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Anthony Davis: Injury history played into decision to sign five-year contract

PBT's Kurt Helin and Corey Robinson examine the Lakers' future now that Anthony Davis has re-signed and LeBron James has signed an extension.

It was a little bit of a surprise. Not that Anthony Davis re-signed with the Lakers — that was a given — but nearly everyone around the NBA expected hin to sign a 2+1 contract for three years, giving him the ability to opt-out after two years and re-sign for 35% of the salary cap (he currently is maxed at 30%). That was how to maximize how much money he made.

Davis instead signed a 4+1, five-year, $190 million contract with the Lakers (he has a player option in the final year). Davis opted for security, and speaking with reporters on Friday he explained why (hat tip to Dave MacMenamin of ESPN).

“That could have been a two-year, three-year deal. [But] I have to think about, also, the reality of things, too. I do have a little history with injuries, and a two-year deal, you kind of bet on yourself. ... God forbid, knock on wood, something happens.”...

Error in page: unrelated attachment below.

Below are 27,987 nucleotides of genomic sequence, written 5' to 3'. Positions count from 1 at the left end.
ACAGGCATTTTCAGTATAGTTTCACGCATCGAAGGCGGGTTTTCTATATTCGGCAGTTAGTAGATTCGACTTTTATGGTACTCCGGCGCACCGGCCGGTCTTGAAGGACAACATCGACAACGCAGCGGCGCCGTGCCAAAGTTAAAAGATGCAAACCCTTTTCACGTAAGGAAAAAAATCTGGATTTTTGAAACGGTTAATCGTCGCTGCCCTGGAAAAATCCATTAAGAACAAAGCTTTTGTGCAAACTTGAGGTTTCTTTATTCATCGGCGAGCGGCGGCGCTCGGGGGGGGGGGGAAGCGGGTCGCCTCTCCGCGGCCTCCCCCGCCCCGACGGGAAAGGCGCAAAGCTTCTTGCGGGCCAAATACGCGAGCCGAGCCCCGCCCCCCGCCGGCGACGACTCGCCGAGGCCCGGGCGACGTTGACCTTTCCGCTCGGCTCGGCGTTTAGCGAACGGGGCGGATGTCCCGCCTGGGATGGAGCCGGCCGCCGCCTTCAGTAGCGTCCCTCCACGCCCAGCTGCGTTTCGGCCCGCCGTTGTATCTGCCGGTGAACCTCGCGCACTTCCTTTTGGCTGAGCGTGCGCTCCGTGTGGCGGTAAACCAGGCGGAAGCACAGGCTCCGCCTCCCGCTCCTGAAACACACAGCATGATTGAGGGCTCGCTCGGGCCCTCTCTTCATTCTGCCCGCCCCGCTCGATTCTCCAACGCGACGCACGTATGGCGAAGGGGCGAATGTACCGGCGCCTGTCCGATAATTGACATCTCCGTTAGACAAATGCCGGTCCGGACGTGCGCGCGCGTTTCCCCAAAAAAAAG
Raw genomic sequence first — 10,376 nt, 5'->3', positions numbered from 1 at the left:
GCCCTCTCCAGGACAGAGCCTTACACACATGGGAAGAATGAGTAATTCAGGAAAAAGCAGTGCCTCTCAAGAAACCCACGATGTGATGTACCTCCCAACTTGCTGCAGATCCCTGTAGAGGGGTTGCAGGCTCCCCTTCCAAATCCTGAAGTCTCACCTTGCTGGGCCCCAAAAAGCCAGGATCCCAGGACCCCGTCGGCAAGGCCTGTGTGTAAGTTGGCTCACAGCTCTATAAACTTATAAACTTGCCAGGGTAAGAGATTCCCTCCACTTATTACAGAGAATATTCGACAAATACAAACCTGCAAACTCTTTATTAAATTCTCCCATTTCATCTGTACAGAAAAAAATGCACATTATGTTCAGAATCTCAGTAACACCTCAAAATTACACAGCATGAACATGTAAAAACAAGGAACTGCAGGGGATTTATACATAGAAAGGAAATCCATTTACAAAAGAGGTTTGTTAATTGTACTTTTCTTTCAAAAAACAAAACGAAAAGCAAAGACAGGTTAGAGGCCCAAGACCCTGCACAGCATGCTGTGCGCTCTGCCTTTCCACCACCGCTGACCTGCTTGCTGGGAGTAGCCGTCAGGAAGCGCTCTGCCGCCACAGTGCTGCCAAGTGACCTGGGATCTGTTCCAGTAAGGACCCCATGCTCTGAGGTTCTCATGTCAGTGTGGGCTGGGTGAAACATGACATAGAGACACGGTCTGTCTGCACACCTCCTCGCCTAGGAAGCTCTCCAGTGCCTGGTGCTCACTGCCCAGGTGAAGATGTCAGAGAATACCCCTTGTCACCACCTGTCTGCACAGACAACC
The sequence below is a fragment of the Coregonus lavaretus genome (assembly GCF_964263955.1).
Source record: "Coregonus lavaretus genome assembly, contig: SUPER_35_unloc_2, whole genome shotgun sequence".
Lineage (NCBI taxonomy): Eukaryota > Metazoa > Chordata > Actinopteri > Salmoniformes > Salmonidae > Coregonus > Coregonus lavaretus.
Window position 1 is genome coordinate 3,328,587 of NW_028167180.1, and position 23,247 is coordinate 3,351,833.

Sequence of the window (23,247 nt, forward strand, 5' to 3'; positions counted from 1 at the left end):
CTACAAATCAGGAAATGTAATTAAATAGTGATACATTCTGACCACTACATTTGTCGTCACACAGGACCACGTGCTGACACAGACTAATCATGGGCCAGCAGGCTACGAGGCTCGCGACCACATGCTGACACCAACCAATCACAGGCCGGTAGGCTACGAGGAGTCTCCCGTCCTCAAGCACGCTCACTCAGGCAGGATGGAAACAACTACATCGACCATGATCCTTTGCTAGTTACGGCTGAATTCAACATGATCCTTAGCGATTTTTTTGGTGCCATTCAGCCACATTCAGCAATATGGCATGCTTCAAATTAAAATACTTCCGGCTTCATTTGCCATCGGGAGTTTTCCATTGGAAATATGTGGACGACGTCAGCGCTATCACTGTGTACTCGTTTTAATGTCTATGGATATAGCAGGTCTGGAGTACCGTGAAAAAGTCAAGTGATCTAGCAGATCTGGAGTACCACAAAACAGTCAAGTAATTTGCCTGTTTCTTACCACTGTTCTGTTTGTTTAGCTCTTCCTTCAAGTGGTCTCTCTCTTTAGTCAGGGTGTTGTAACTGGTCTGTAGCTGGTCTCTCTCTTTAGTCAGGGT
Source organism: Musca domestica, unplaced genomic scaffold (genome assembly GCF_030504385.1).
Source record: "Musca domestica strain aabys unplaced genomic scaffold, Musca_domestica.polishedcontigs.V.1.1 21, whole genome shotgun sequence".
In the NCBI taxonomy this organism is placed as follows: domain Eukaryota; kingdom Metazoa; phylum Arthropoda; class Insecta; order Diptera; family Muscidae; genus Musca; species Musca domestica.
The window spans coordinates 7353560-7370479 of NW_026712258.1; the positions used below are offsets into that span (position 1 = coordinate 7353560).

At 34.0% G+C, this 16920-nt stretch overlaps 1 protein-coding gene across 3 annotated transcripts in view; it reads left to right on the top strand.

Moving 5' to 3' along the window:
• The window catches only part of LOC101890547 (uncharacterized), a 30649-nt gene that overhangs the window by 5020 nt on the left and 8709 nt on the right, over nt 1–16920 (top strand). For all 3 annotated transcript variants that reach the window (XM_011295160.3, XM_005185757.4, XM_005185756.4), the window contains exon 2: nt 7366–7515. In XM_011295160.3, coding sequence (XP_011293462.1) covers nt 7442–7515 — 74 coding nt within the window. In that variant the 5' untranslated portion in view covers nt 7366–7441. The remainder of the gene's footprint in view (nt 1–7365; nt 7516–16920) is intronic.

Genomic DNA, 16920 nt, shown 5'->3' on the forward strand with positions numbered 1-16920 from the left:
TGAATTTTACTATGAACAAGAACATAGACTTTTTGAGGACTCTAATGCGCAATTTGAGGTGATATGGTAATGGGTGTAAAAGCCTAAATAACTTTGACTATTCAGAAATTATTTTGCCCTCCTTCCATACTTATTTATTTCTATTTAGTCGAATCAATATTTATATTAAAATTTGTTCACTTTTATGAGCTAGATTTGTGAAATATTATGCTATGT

“I want to secure the most amount of years possible and be here long term with this team, so I thought the five-year deal was best for me in my situation,” Davis said.

Last season Davis missed just nine games (regular season and playoffs combined) due to shoulder and back issues. However, Davis has missed at least 14 games in five of his eight NBA seasons, and twice missed more than 20 (one of those was the season New Orleans decided to sit him after his trade request). There have been fluke, one-off injuries (such as a fractured hand in 2013-14), but he has had ongoing issues with his shoulders and knees over time.

This was a mature move by Davis, taking the security because he realizes the wear and tear on his body. Other players also have jumped at longer extensions (Kevin Love, for example), while some players have wanted the shorter deals and bet on themselves. It’s a matter of comfort with risk — and how much risk there is — which is an individual choice. Also, when it’s locking in $190 million, there is a comfort level that no matter the decision his family is set for generations.

Davis made his call, but it was the best outcome the Lakers could have hoped for.